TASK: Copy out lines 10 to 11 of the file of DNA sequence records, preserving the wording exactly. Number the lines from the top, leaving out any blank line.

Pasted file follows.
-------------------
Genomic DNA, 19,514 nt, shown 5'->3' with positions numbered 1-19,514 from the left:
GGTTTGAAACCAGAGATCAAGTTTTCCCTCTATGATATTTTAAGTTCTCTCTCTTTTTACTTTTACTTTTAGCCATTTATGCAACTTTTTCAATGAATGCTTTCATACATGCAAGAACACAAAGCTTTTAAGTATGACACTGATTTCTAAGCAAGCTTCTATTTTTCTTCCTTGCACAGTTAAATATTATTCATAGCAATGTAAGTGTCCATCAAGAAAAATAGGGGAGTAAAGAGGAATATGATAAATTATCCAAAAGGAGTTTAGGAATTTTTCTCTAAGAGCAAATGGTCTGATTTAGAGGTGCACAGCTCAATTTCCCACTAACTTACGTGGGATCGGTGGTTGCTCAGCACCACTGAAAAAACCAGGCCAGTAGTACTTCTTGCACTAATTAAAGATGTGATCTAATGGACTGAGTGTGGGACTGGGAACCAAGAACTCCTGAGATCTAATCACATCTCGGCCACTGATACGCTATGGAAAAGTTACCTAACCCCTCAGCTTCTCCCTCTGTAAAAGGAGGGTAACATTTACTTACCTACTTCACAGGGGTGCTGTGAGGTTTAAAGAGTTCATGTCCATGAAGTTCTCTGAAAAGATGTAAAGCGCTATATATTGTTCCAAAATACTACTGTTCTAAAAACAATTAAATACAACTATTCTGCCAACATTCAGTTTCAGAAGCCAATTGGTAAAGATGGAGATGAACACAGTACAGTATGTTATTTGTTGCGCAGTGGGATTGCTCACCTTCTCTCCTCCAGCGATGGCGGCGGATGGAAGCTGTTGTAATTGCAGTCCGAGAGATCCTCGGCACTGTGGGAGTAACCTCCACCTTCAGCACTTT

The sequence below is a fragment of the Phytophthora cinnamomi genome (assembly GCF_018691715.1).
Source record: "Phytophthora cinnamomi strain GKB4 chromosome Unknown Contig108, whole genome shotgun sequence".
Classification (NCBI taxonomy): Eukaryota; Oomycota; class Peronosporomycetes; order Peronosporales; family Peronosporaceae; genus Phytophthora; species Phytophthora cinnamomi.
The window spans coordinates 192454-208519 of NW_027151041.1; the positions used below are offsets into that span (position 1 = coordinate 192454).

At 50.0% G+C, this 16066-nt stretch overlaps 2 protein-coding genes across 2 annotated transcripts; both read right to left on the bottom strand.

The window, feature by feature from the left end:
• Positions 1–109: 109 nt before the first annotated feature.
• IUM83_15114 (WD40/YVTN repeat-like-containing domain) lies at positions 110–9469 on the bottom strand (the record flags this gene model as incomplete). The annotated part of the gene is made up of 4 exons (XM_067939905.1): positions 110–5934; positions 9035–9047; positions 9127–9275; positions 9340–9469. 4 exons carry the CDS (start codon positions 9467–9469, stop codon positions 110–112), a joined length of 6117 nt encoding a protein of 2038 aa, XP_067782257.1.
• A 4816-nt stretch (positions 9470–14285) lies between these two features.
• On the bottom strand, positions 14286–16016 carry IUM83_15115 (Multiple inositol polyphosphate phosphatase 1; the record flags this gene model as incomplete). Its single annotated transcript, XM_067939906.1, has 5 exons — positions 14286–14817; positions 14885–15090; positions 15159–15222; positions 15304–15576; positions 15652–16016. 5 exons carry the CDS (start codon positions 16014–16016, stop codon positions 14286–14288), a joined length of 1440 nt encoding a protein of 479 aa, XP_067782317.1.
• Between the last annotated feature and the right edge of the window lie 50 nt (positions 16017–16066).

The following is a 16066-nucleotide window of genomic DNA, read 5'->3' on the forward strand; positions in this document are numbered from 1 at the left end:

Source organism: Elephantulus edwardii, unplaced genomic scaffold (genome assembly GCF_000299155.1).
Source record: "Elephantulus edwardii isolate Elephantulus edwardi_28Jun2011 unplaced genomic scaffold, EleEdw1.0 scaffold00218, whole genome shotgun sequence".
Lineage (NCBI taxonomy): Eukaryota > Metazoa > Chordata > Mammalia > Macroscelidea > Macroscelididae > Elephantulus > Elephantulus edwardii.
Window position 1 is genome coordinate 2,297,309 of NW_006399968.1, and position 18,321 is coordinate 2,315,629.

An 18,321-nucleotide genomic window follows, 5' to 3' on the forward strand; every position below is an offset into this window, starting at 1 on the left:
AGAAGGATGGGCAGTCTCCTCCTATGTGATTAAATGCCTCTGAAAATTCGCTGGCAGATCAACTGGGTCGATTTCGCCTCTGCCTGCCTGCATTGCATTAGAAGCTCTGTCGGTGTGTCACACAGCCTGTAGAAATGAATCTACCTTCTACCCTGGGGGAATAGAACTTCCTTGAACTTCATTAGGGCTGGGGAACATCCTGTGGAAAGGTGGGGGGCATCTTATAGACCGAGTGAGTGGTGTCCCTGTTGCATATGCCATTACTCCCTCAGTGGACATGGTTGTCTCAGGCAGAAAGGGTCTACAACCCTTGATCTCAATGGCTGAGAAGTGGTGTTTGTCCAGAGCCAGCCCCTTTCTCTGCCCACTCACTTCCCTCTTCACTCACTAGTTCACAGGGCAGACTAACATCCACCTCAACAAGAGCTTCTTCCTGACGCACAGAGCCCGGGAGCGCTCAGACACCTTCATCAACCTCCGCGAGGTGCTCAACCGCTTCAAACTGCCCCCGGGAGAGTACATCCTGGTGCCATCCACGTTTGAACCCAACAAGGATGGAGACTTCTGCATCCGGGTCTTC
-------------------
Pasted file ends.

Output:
• IUM83_15114 (WD40/YVTN repeat-like-containing domain) lies at positions 110–9469 on the bottom strand (the record flags this gene model as incomplete). The annotated part of the gene is made up of 4 exons (XM_067939905.1): positions 110–5934; positions 9035–9047; positions 9127–9275; positions 9340–9469. 4 exons carry the CDS (start codon positions 9467–9469, stop codon positions 110–112), a joined length of 6117 nt encoding a protein of 2038 aa, XP_067782257.1.
• A 4816-nt stretch (positions 9470–14285) lies between these two features.